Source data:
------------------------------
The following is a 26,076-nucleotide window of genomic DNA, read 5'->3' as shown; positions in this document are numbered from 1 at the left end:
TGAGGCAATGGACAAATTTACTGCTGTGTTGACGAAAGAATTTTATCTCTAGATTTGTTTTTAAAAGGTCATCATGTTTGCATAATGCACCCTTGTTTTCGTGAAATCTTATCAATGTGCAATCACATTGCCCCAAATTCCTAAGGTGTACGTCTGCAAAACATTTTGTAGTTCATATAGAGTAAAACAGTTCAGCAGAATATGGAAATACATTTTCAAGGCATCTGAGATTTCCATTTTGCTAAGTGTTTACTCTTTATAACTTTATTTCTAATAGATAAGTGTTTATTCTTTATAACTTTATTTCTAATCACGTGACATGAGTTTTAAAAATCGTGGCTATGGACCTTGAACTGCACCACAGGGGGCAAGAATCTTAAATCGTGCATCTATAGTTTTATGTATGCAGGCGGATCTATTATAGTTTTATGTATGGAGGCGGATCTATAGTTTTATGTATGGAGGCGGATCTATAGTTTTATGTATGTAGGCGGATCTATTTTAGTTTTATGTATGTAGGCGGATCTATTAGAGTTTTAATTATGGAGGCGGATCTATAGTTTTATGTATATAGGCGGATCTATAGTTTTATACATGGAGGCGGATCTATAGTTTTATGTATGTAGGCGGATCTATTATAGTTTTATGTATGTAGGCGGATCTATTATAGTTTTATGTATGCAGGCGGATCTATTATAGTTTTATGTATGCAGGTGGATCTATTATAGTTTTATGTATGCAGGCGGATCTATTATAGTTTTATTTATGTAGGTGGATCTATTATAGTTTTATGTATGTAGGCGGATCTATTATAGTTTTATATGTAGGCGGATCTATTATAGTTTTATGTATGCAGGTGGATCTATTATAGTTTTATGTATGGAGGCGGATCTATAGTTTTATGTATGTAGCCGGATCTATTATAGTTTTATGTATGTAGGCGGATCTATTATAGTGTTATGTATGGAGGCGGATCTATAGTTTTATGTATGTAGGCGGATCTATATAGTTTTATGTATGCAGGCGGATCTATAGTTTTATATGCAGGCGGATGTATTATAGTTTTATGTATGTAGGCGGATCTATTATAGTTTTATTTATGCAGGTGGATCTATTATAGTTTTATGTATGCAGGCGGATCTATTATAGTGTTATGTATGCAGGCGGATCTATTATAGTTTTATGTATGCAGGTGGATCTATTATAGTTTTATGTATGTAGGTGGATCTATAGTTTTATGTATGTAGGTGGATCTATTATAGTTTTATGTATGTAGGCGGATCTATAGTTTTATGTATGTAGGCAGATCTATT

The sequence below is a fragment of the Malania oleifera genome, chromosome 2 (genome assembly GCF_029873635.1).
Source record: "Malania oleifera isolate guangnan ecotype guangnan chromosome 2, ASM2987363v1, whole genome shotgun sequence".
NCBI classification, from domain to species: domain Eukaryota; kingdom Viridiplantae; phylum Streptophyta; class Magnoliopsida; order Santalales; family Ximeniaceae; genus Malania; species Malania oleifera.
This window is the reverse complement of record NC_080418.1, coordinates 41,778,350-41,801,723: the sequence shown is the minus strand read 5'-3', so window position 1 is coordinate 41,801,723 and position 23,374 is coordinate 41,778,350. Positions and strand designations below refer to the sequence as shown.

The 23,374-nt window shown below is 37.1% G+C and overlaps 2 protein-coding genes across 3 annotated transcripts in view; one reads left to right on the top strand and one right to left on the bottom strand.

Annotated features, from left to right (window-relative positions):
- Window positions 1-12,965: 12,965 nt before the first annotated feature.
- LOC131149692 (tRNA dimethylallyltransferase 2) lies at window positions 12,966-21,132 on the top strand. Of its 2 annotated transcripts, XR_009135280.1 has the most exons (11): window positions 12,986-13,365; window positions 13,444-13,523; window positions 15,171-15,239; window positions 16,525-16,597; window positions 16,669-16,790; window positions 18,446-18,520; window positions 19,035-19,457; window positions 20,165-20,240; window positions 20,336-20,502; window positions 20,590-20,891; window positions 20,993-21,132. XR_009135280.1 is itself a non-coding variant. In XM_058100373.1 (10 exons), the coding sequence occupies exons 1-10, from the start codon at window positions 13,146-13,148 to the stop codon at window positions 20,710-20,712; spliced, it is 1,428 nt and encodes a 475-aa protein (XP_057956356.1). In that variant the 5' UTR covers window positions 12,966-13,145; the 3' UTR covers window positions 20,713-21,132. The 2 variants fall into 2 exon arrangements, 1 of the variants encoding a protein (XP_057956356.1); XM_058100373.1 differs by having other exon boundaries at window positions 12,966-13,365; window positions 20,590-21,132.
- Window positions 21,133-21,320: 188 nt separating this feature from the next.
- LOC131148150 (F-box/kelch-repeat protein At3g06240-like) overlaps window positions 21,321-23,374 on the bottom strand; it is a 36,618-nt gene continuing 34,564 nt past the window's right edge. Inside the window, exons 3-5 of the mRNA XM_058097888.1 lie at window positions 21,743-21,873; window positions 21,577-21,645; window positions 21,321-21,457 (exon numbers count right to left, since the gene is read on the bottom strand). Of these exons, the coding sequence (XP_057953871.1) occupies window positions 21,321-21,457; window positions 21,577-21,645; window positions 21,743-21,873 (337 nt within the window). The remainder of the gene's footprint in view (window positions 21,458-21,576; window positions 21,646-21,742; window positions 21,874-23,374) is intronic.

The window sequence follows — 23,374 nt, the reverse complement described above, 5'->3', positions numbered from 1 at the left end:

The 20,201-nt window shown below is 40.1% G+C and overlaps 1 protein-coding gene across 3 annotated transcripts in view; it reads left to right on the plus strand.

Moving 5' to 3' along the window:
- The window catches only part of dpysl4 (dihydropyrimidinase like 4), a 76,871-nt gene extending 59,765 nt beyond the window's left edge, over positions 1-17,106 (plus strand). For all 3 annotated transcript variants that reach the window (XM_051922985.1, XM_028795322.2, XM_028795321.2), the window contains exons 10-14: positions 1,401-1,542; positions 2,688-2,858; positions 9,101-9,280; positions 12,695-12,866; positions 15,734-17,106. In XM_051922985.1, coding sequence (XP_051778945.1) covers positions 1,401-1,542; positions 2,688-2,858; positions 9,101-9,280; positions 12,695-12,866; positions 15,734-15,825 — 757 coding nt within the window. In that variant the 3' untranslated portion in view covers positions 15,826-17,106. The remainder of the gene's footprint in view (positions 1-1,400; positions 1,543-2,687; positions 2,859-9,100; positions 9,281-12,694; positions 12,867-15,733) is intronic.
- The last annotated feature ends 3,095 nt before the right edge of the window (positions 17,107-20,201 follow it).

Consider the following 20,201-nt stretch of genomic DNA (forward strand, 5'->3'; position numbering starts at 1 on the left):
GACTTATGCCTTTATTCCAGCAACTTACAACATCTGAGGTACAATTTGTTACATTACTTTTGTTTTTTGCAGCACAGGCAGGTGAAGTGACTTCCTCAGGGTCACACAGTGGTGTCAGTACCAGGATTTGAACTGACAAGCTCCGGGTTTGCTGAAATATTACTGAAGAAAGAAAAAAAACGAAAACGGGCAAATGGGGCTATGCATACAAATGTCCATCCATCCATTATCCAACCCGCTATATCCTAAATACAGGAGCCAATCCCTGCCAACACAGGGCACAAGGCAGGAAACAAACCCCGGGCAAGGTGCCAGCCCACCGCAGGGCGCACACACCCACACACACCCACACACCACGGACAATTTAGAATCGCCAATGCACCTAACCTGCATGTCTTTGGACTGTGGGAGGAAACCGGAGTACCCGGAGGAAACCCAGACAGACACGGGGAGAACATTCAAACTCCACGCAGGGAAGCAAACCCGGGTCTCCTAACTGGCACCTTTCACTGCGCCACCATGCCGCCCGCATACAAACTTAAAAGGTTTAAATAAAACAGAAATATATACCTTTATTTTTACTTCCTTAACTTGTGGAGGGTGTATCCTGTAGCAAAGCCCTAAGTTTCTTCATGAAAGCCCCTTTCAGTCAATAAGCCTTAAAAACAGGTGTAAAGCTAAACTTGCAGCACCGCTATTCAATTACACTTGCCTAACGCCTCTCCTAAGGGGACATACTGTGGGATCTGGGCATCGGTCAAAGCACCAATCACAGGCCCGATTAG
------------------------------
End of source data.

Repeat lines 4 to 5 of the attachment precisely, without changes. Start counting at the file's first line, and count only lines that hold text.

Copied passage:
Source record: "Malania oleifera isolate guangnan ecotype guangnan chromosome 2, ASM2987363v1, whole genome shotgun sequence".
NCBI classification, from domain to species: domain Eukaryota; kingdom Viridiplantae; phylum Streptophyta; class Magnoliopsida; order Santalales; family Ximeniaceae; genus Malania; species Malania oleifera.